Corporate firewalls usually contain a security-Pandora's box of rules, representing prioritized sequences of allow or deny decisions that only the most brave security operator dares to modify. Removing or re-sequencing firewall rules runs the risk of blocking approved business communications or of opening a hole exposing the business to unauthorized traffic.
It is near impossible for a human to manually audit firewall rules across the enterprise to reduce risk, optimize firewall device performance, and streamline data paths through routers, switches and firewalls. Security teams are turning to firewall management tools to perform security audits of the infrastructure and automate operational control of the firewalls.
The total annual market size for privately held firewall management vendors is well below $100 million, though the vendors are posting healthy year-over-year increases in their business. Companies providing firewall rules management include AlgoSec Inc., Athena Security Inc., Firemon, RedSeal Systems Inc., Secure Passage LLC, Skybox Security Inc. and Tufin Software Technologies Ltd. Firewall management software can help ease the burden since corporate networks are far too complex to navigate manually. Network administrators use tools to provide a roadmap of network flows to perform periodic security audits of the infrastructure, and to control the workflow of change to firewall rules to ensure consistency across the network.
When evaluating a firewall management vendor check out how they satisfy these primary requirements:
- Segment sensitive applications from general business traffic. For example, PCI mandates firewalls are configured to partition credit card processing systems from the rest of the network to prevent leakage of consumer data. Corporate policies also may dictate isolation of datacenters or network operating centers. IT needs to tightly configure the relationships between firewalls to allow only application data and to block all other access, and then periodically verify there has been no drift in the rules that would create a security risk.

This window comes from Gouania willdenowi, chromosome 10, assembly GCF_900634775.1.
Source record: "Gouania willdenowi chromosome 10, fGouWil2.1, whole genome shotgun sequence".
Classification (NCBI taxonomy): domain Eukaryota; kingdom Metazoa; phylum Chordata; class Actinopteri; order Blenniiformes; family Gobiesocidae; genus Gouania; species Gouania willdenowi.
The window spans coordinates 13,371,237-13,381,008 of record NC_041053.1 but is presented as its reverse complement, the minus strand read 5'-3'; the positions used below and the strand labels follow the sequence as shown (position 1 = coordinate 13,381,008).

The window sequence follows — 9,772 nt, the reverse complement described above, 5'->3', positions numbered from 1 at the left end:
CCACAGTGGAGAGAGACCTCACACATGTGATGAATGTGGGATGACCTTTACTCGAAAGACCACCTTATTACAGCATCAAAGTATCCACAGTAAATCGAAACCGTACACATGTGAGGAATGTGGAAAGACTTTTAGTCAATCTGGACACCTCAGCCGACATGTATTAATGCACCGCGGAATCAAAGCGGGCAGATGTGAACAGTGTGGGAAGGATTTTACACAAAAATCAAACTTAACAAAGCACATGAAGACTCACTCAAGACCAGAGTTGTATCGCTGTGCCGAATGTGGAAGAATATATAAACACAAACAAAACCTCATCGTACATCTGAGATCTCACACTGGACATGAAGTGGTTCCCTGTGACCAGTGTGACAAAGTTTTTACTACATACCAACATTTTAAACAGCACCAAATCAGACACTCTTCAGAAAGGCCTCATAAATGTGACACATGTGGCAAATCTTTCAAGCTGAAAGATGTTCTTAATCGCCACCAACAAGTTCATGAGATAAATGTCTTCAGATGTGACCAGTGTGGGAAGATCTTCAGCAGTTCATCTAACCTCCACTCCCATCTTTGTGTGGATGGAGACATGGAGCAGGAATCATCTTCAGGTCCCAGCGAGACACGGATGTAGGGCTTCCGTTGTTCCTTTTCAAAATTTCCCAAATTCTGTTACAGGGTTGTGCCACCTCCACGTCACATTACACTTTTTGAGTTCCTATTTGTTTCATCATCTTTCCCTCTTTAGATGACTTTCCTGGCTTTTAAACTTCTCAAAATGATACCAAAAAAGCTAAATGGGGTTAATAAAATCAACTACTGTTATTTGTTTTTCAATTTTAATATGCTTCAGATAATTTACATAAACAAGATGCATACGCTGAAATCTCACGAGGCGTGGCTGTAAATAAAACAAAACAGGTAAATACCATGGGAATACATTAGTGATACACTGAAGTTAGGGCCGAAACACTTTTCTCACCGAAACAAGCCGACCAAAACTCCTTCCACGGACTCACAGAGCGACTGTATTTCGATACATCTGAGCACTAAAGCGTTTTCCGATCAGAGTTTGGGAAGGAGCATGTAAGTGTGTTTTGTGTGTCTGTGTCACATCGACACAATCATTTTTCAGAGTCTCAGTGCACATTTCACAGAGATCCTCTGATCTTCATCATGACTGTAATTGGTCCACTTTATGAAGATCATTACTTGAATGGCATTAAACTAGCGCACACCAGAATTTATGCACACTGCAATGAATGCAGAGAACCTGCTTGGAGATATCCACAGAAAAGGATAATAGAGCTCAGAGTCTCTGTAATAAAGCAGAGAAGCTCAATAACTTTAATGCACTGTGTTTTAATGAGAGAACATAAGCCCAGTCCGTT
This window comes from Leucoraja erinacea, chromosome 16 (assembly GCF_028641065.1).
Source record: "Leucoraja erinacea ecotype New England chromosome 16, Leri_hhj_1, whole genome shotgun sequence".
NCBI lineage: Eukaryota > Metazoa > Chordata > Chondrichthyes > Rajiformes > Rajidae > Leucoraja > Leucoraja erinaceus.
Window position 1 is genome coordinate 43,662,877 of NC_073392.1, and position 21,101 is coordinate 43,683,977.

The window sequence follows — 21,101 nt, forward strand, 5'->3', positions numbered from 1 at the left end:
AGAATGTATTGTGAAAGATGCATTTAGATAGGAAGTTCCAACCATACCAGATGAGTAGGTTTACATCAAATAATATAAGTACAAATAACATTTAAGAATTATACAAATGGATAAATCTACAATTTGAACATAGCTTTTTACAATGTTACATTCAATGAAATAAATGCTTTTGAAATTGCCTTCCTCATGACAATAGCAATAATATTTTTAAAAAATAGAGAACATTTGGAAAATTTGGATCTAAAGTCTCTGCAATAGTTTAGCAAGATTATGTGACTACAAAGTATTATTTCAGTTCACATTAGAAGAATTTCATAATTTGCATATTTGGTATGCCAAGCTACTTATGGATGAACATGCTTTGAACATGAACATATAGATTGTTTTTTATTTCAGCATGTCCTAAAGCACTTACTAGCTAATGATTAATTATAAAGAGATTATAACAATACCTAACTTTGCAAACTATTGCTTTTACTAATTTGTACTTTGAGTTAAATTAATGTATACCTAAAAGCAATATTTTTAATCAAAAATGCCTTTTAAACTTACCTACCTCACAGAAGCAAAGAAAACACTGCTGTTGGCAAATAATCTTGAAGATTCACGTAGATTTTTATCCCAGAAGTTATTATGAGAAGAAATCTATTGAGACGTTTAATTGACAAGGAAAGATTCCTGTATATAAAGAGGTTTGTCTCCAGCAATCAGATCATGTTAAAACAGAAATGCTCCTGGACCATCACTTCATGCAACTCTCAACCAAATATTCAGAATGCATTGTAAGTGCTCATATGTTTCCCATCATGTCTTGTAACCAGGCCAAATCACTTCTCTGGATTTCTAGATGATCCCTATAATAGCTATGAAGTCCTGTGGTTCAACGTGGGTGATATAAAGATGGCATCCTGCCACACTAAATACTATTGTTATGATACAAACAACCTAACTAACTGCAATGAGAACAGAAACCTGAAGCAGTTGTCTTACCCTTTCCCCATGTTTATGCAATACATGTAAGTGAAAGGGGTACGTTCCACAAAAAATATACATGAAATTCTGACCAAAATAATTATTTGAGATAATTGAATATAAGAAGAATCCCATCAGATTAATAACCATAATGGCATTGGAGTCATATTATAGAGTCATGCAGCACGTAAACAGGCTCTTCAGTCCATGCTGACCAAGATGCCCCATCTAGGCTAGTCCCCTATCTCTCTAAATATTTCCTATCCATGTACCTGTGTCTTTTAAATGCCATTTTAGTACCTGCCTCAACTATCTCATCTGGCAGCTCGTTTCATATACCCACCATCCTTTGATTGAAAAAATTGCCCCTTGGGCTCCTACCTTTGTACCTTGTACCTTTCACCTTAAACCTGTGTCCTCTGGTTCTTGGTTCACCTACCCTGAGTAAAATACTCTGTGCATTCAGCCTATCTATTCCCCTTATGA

- Implement workflow controls and operational processes to ensure consistency across the network. Security teams implementing process control over firewall rule changes are finding operational benefits in fewer service calls, less time to meet firewall service calls, quality improvements through peer reviews and approvals, and easier maintenance of a compliant state.
- Gain a consolidated business view across a multivendor firewall environment. Some firewalls have thousands of atomic-level rules while other vendors support fewer, more comprehensive rule sets. It may be challenging to rationalize the security policy expressed in rules across firewall devices from different vendors such as Check Point Systems Inc., Cisco Systems Inc. and Juniper Networks Inc.
- Improve network performance and effectiveness by coordinating firewalls, routers and switches. Every rule that needs to be checked in a firewall, router or switch adds latency. For instance, it is not uncommon for firewalls to contain rules that must be checked, even though an upstream router decision renders the firewall rules superfluous because the affected traffic can never reach the firewall. Organizations optimizing the performance of network devices need tools to compare the configurations of firewalls, routers and switches to identify rules that can be safely removed.
The firewall management vendors may tout that removing rules from firewalls provides a performance boost that also extends the life of the firewall device. However, most organizations prefer to buy a faster firewall device rather than run the risk of removing rules that turn out to be needed. The firewall management market may turn into technology that leverages network security audit services with product features shifting to operational workflow controls and diagnostic efficiencies. Enterprises with complex networks should use tools to check that firewall configuration rules are not creating security holes.
Eric Ogren is founder and principal analyst of the Ogren Group, which provides industry analyst services for vendors focusing on virtualization and security. Prior to founding the Ogren Group, Eric served as a security industry analyst for the Yankee Group and ESG. Ogren has also served as vice president of marketing at security startups Okena, Sequation and Tizor. He can be reached by sending an email to firstname.lastname@example.org.